This is the promised update to my table of pretty good averages for
everyday baseball players at the major league level. As before, I consider an everyday ball player to be one who was eligible for a league batting title in a given year, which from 1996-2010 means that he made at least 502 plate appearances in a given year.
The raw data for this study was taken from the mySQL database thoughtfully provided by the folks at Baseball-DataBank.org. As outlined in yesterday's post, I used mySQL to pull out the appropriate data, this time using the command:
select b.yearID as Year, m.nameLast as Last, m.nameFirst as First, b.teamID as TEAM, b.G, b.AB+b.BB+b.HBP+b.SH+b.SF as PA, b.AB, b.R, b.H, b.2B, b.3B, b.HR, b.RBI, b.SB, b.CS, b.BB, b.SO, b.IBB, b.HBP, b.SH, b.SF, b.GIDP from Batting b inner join Master m where b.playerID=m.playerID and b.yearID>1995 and b.AB+b.BB+b.HBP+b.SH+b.SF > 502 order by b.yearID ASC, m.nameLast, m.nameFirst;
to get a list of all players from 1996 on who were eligible for a batting title. I then used mysql-query-browser to export all of the data into a spreadsheet, and there computed all of the averages and standard deviations. All the calculations are the same as in my original post, except:
- I added the batting data for the 2009 and 2010 seasons.
- My original post fraked up David Smyth's Base Runs statistic. I used the right formula (the second one on the page), but miscalculated total bases by forgetting that doubles, triples, and home runs are already counted as hits. So the numbers found in my earlier study are too high.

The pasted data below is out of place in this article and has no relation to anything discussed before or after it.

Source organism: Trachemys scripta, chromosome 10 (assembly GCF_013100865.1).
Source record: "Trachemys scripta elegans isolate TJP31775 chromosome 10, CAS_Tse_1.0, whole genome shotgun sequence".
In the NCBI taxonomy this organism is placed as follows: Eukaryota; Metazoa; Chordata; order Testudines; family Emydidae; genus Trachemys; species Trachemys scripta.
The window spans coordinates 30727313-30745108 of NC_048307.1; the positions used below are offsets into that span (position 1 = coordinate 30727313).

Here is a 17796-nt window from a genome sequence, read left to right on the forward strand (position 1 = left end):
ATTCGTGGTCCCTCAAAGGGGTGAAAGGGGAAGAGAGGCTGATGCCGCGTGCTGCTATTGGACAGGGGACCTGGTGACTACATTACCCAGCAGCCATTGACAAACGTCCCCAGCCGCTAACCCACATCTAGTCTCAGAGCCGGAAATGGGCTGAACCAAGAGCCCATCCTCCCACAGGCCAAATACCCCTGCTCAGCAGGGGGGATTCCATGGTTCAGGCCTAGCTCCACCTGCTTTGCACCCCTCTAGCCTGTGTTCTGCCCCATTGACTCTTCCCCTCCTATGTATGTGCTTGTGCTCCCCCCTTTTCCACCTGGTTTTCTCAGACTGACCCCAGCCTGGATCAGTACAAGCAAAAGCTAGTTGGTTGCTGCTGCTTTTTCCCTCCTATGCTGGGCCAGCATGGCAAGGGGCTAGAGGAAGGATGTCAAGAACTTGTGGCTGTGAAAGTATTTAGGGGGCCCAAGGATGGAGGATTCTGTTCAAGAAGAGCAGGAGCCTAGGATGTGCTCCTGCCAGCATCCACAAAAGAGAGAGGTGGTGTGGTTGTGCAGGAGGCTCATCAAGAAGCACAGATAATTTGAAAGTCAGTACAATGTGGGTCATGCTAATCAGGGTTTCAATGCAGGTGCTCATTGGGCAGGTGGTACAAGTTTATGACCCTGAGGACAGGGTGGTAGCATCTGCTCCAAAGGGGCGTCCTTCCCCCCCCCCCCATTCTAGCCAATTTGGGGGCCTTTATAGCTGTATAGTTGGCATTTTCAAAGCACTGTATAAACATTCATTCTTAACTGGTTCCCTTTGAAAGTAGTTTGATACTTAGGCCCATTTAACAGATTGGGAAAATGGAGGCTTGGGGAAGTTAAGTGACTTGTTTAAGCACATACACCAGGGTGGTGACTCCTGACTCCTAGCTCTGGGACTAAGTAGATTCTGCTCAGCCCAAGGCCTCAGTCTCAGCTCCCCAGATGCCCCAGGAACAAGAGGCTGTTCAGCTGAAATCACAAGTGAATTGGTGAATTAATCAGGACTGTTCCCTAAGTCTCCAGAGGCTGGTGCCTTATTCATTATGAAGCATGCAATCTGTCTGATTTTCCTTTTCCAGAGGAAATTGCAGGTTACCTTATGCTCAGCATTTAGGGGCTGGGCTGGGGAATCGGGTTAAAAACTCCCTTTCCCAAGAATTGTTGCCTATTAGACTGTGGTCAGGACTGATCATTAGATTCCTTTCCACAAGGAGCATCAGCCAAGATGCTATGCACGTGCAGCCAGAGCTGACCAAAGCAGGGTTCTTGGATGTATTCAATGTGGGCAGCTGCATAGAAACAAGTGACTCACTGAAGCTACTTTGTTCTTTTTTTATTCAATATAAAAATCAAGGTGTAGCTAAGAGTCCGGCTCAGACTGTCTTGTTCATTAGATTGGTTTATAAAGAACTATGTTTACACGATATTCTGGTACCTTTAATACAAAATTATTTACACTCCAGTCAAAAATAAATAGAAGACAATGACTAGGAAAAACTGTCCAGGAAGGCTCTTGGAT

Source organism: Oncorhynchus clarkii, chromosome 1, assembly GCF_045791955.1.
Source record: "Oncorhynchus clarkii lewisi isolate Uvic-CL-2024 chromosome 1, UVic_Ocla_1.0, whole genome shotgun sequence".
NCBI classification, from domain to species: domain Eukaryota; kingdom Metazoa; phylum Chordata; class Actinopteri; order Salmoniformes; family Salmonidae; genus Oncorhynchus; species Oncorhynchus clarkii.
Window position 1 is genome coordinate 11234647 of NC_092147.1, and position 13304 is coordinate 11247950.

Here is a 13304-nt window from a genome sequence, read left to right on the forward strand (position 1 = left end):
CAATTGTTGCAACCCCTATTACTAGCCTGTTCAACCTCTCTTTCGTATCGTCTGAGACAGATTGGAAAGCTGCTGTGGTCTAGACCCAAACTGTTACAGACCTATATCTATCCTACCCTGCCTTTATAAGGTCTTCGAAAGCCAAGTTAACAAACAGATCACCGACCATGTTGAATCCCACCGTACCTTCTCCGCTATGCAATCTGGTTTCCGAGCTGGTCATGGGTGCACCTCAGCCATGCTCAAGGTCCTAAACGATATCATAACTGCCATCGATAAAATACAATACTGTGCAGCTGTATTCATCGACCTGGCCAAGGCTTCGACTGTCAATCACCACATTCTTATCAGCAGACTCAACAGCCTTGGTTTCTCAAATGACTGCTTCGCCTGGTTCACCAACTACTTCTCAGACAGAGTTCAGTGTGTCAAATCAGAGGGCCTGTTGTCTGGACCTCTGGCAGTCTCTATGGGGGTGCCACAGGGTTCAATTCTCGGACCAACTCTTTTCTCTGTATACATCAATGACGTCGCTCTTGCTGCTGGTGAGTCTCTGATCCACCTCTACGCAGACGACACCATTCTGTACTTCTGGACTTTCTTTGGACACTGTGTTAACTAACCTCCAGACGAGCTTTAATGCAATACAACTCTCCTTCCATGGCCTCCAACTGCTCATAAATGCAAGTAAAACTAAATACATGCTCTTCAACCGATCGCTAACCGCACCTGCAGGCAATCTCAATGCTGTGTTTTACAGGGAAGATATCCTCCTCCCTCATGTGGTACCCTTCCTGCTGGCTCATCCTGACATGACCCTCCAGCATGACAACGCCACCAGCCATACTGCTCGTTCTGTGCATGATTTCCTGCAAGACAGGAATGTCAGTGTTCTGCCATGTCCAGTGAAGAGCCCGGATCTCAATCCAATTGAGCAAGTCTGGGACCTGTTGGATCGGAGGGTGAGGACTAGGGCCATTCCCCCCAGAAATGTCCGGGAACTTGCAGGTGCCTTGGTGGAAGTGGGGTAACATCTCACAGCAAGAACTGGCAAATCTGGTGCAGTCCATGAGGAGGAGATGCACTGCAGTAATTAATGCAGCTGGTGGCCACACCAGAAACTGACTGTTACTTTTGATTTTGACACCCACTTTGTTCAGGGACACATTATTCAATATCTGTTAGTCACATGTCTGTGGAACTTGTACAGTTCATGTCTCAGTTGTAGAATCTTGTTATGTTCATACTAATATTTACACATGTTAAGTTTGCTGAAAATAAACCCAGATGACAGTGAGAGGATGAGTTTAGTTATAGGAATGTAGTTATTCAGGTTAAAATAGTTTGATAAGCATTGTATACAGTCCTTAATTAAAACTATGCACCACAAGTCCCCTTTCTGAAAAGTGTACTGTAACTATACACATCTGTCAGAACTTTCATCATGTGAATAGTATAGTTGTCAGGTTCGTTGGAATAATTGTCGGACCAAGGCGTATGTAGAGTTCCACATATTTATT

- I dropped 1995 from the study this time because only 144 games were scheduled for each team, so the batting eligibility criterion was 144 × 3.1 = 447 plate appearances. Just lazy.
Here's how it works. For, say, Batting Average in 1996, I computed the batting average for each of the 137 players eligible for batting awards that year. I then computed the average of that average, which is the entry in the BA column for 1996. I also computed the standard deviation of those averages for the year, and put that number in the σ column. I did this for each year and each statistic listed. Finally, I found the average of all the batting averages over the 2168 player-years, and put that under All Years, along with its standard deviation. So, to use another example, we can see that from 1996-2010 the average everyday major league batter hit someplace between 11 and 31 home runs in a year. Obviously there were some notable (and ignoble) players who hit more than that, and many who hit less. But in general, if you can hit 20 home runs in a year off big-league pitching, this table tells you that you've probably got a job. I hear it pays pretty well.
|Games||Batting Average||Home Runs||Runs Batted In|
The next table has the
modern statistics: On Base Percentage (OBP), Slugging
Average (SLG), and what's now a standard statistic for overall batting prowess, On Base Plus Slugging (OPS = OBP + SLG). Looks like if you can keep your OPS above about 0.750 won't have to worry about the kid's college tuition:
|On Base %||Slugging||OPB + SLG|
And finally, this table has two other batting ability figures of merit. Bill Jame's Runs Created, using the
technical version and David Smyth's Base Runs, using the version that includes stolen base and grounded into double play data. For each of these I also included a per Game category, where a batter is considered to have played a game every time he makes twenty-four (24) outs. Outs are defined as
Outs = At Bats - Hits + Caught Stealing + Sacrifice Hits + Sacrifice Flies + Times Grounded into Double Plays
even though Smyth's formula does not include Sacrifice data.
|Runs Created||Runs Created/Game||Base Runs||Base Runs/Game|
So there you have it. From now on, if someone says that a player has an OBP/SLG/OPS of 0.350/0.425/0.775, or some other string of statistics, you can use these tables to see how that fits in with the average (i.e. really, really good, compared to you or me) every-day Major League batter.